Since shipping Visual Studio 2005, we have heard from some users complaining about the fact the Visual Studio 2005 doesn’t support debugging classic ASP code. Today I want to talk about what we recommend you do to debug your ASP code.

 

Visual Studio 2003

If you have Visual Studio 2003 already, why not continue to use it? Visual Studio 2005 can run on the same machine as Visual Studio 2002 or Visual Studio 2003. While Visual Studio 2005 has loads of new features, they aren’t aimed at the classic ASP developer. So we recommend that you continue using Visual Studio 2003 for your ASP debugging needs.

 

Visual Studio 2005

However, if you insist on using Visual Studio 2005 for your classic ASP debugging needs, I have some good news -- while harder to setup, with a little bit of help from this blog, you can still have a nice experience debugging your class ASP code with Visual Studio 2005. There are four features that we cut from Visual Studio 2005 that affect ASP debugging:

  1. Project system support for configuring IIS
  2. ASP Auto-attach, which the debugger used to find the ASP worker process
  3. Remote script debugging
  4. Debugging managed code and script code at the same time

Let's go through how we can work around these cuts.


#1. The project system provided support to automatically configure your machine for ASP debugging. However, since it is only a one-time deal, you can always manually configure your machine. From technet:

1.

In IIS Manager, double-click the local computer, right-click the Web Sites folder or an individual Web site folder, and then click Properties.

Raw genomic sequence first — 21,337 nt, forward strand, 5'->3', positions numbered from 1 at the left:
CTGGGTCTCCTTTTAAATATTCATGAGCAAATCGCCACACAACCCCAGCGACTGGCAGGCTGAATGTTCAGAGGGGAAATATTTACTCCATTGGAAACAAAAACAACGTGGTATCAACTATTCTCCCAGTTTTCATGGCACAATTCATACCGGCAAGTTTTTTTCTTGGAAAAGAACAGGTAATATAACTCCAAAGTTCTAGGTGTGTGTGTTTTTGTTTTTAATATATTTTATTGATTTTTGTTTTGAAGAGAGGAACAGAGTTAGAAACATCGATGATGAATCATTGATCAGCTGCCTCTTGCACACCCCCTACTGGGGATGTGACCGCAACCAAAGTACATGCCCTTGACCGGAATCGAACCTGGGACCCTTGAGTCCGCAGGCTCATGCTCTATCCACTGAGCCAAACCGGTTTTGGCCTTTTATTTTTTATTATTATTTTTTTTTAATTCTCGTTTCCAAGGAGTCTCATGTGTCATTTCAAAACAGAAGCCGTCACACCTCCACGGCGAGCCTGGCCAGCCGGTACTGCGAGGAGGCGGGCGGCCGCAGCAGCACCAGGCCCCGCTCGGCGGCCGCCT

Note

Configuration settings made at the Web Sites level are inherited by all of the Web sites on the server. You can override inheritance by configuring the individual site or site element.

2.

Click the Home Directory tab, and then click Configuration.

3.

Click the Debugging tab, and then select the Enable ASP server-side script debugging check box.

4.

Click Send detailed ASP error messages to client if you want to send the client very detailed debugging information, or click Send the following text error message to client and type the text you want to send to the client.

5.

Click OK.

If you intend to debug client-side script as well, you might also want to set the ASPCLIENTDEBUG cookie. See MSDN.

 

#2. Since the debugger doesn’t have support for ASP Auto-Attach, you can’t just press F5. But what you can do is to hit your page in IE, and use the below macro to automatically start debugging the ASP code. You can assign a macro to a key, so within 2 minutes, you can have Ctrl-Shift-F5 (or whatever key you want), setup to automatically attach to the worker process and get a pretty similar experience to what you have always had.

    Sub ClassicASPAttach()

        Try

            Dim os As System.Version = System.Environment.OSVersion.Version

            Dim IISProcess As String = "w3wp.exe"

 

            If os.Major = 5 And os.Minor < 2 Then

                IISProcess = "dllhost.exe"

            End If

 

            Dim processFound As Boolean = False

 

            Dim process As EnvDTE80.Process2

            For Each process In DTE.Debugger.LocalProcesses

 

                'Determine if the process could the IIS worker process

                Dim processName As String = process.Name.ToLowerInvariant()